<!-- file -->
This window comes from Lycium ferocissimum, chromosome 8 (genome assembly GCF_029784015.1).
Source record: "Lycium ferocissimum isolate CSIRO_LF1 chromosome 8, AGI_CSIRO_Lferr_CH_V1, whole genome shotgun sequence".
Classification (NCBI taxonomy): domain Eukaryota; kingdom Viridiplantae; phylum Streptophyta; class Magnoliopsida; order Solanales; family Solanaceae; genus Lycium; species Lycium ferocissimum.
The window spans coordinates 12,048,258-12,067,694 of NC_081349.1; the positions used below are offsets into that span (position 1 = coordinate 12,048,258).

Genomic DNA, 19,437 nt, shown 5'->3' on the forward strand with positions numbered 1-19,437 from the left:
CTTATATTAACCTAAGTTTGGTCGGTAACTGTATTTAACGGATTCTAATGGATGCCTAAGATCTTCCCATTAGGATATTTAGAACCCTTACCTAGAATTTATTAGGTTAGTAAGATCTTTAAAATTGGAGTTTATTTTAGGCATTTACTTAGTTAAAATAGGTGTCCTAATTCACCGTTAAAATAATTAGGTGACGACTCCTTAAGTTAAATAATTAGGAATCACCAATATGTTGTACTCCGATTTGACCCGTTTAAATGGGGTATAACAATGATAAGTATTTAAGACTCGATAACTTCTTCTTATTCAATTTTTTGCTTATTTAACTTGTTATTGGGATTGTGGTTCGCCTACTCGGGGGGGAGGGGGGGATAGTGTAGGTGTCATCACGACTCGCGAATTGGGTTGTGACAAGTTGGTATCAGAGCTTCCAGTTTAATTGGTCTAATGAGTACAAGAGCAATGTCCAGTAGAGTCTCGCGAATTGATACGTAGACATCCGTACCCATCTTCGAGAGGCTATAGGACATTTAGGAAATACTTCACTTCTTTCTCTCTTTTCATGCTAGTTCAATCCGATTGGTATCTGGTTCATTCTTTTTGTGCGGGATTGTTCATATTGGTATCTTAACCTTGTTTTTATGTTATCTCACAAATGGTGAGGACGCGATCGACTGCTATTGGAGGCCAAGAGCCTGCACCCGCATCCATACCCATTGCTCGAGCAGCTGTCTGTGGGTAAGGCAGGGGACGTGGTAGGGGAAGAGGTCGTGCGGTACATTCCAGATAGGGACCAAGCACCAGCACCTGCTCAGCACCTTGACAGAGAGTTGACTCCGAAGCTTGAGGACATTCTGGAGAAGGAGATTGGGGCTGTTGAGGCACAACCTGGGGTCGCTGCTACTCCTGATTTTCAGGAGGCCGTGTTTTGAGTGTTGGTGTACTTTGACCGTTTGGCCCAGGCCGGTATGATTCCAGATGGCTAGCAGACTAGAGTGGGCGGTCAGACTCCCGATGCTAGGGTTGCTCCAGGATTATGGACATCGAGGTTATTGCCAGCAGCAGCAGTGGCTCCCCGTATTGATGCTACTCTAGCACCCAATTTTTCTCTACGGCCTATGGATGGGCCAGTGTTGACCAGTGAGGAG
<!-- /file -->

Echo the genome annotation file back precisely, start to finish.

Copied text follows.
This window comes from Lycium ferocissimum, chromosome 8 (genome assembly GCF_029784015.1).
Source record: "Lycium ferocissimum isolate CSIRO_LF1 chromosome 8, AGI_CSIRO_Lferr_CH_V1, whole genome shotgun sequence".
Classification (NCBI taxonomy): domain Eukaryota; kingdom Viridiplantae; phylum Streptophyta; class Magnoliopsida; order Solanales; family Solanaceae; genus Lycium; species Lycium ferocissimum.
The window spans coordinates 12,048,258-12,067,694 of NC_081349.1; the positions used below are offsets into that span (position 1 = coordinate 12,048,258).

Genomic DNA, 19,437 nt, shown 5'->3' on the forward strand with positions numbered 1-19,437 from the left:
CTTATATTAACCTAAGTTTGGTCGGTAACTGTATTTAACGGATTCTAATGGATGCCTAAGATCTTCCCATTAGGATATTTAGAACCCTTACCTAGAATTTATTAGGTTAGTAAGATCTTTAAAATTGGAGTTTATTTTAGGCATTTACTTAGTTAAAATAGGTGTCCTAATTCACCGTTAAAATAATTAGGTGACGACTCCTTAAGTTAAATAATTAGGAATCACCAATATGTTGTACTCCGATTTGACCCGTTTAAATGGGGTATAACAATGATAAGTATTTAAGACTCGATAACTTCTTCTTATTCAATTTTTTGCTTATTTAACTTGTTATTGGGATTGTGGTTCGCCTACTCGGGGGGGAGGGGGGGATAGTGTAGGTGTCATCACGACTCGCGAATTGGGTTGTGACAAGTTGGTATCAGAGCTTCCAGTTTAATTGGTCTAATGAGTACAAGAGCAATGTCCAGTAGAGTCTCGCGAATTGATACGTAGACATCCGTACCCATCTTCGAGAGGCTATAGGACATTTAGGAAATACTTCACTTCTTTCTCTCTTTTCATGCTAGTTCAATCCGATTGGTATCTGGTTCATTCTTTTTGTGCGGGATTGTTCATATTGGTATCTTAACCTTGTTTTTATGTTATCTCACAAATGGTGAGGACGCGATCGACTGCTATTGGAGGCCAAGAGCCTGCACCCGCATCCATACCCATTGCTCGAGCAGCTGTCTGTGGGTAAGGCAGGGGACGTGGTAGGGGAAGAGGTCGTGCGGTACATTCCAGATAGGGACCAAGCACCAGCACCTGCTCAGCACCTTGACAGAGAGTTGACTCCGAAGCTTGAGGACATTCTGGAGAAGGAGATTGGGGCTGTTGAGGCACAACCTGGGGTCGCTGCTACTCCTGATTTTCAGGAGGCCGTGTTTTGAGTGTTGGTGTACTTTGACCGTTTGGCCCAGGCCGGTATGATTCCAGATGGCTAGCAGACTAGAGTGGGCGGTCAGACTCCCGATGCTAGGGTTGCTCCAGGATTATGGACATCGAGGTTATTGCCAGCAGCAGCAGTGGCTCCCCGTATTGATGCTACTCTAGCACCCAATTTTTCTCTACGGCCTATGGATGGGCCAGTGTTGACCAGTGAGGAG